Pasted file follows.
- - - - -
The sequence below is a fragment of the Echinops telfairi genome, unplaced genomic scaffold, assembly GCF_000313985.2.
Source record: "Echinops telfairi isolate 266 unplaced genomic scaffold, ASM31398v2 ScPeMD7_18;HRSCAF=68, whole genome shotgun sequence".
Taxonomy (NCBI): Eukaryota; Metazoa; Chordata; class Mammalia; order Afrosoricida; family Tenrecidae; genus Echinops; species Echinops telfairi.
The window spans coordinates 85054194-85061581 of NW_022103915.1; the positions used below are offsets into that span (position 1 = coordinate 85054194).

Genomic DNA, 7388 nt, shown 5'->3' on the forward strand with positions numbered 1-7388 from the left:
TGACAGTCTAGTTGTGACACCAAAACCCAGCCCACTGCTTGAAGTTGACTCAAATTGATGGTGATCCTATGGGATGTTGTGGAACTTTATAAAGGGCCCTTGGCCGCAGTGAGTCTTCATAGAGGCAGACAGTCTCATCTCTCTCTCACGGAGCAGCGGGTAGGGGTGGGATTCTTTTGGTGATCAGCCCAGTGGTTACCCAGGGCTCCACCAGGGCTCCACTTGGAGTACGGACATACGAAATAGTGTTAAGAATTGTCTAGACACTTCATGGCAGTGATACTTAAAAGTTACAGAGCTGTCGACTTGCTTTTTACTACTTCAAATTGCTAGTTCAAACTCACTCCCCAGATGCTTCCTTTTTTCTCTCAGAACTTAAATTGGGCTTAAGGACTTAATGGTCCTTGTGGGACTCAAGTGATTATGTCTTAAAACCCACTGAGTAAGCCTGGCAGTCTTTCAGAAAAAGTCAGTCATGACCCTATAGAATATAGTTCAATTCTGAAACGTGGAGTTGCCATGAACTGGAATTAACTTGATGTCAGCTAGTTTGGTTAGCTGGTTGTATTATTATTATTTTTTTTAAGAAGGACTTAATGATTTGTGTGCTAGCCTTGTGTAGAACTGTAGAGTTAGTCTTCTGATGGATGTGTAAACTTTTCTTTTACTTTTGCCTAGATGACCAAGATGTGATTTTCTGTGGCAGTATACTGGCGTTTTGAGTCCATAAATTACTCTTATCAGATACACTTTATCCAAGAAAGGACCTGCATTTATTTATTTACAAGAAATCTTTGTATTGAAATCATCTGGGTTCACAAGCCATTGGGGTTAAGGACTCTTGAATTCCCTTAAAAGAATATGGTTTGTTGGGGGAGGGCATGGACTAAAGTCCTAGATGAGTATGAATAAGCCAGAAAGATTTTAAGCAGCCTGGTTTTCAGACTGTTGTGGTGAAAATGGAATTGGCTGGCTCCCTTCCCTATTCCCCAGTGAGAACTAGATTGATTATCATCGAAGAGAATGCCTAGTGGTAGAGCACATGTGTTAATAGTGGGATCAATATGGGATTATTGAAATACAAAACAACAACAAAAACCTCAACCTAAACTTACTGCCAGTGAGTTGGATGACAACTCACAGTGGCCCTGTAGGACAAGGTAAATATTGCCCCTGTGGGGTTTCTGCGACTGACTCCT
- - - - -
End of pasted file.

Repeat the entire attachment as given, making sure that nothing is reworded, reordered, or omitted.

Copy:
The sequence below is a fragment of the Echinops telfairi genome, unplaced genomic scaffold, assembly GCF_000313985.2.
Source record: "Echinops telfairi isolate 266 unplaced genomic scaffold, ASM31398v2 ScPeMD7_18;HRSCAF=68, whole genome shotgun sequence".
Taxonomy (NCBI): Eukaryota; Metazoa; Chordata; class Mammalia; order Afrosoricida; family Tenrecidae; genus Echinops; species Echinops telfairi.
The window spans coordinates 85054194-85061581 of NW_022103915.1; the positions used below are offsets into that span (position 1 = coordinate 85054194).

Genomic DNA, 7388 nt, shown 5'->3' on the forward strand with positions numbered 1-7388 from the left:
TGACAGTCTAGTTGTGACACCAAAACCCAGCCCACTGCTTGAAGTTGACTCAAATTGATGGTGATCCTATGGGATGTTGTGGAACTTTATAAAGGGCCCTTGGCCGCAGTGAGTCTTCATAGAGGCAGACAGTCTCATCTCTCTCTCACGGAGCAGCGGGTAGGGGTGGGATTCTTTTGGTGATCAGCCCAGTGGTTACCCAGGGCTCCACCAGGGCTCCACTTGGAGTACGGACATACGAAATAGTGTTAAGAATTGTCTAGACACTTCATGGCAGTGATACTTAAAAGTTACAGAGCTGTCGACTTGCTTTTTACTACTTCAAATTGCTAGTTCAAACTCACTCCCCAGATGCTTCCTTTTTTCTCTCAGAACTTAAATTGGGCTTAAGGACTTAATGGTCCTTGTGGGACTCAAGTGATTATGTCTTAAAACCCACTGAGTAAGCCTGGCAGTCTTTCAGAAAAAGTCAGTCATGACCCTATAGAATATAGTTCAATTCTGAAACGTGGAGTTGCCATGAACTGGAATTAACTTGATGTCAGCTAGTTTGGTTAGCTGGTTGTATTATTATTATTTTTTTTAAGAAGGACTTAATGATTTGTGTGCTAGCCTTGTGTAGAACTGTAGAGTTAGTCTTCTGATGGATGTGTAAACTTTTCTTTTACTTTTGCCTAGATGACCAAGATGTGATTTTCTGTGGCAGTATACTGGCGTTTTGAGTCCATAAATTACTCTTATCAGATACACTTTATCCAAGAAAGGACCTGCATTTATTTATTTACAAGAAATCTTTGTATTGAAATCATCTGGGTTCACAAGCCATTGGGGTTAAGGACTCTTGAATTCCCTTAAAAGAATATGGTTTGTTGGGGGAGGGCATGGACTAAAGTCCTAGATGAGTATGAATAAGCCAGAAAGATTTTAAGCAGCCTGGTTTTCAGACTGTTGTGGTGAAAATGGAATTGGCTGGCTCCCTTCCCTATTCCCCAGTGAGAACTAGATTGATTATCATCGAAGAGAATGCCTAGTGGTAGAGCACATGTGTTAATAGTGGGATCAATATGGGATTATTGAAATACAAAACAACAACAAAAACCTCAACCTAAACTTACTGCCAGTGAGTTGGATGACAACTCACAGTGGCCCTGTAGGACAAGGTAAATATTGCCCCTGTGGGGTTTCTGCGACTGACTCCT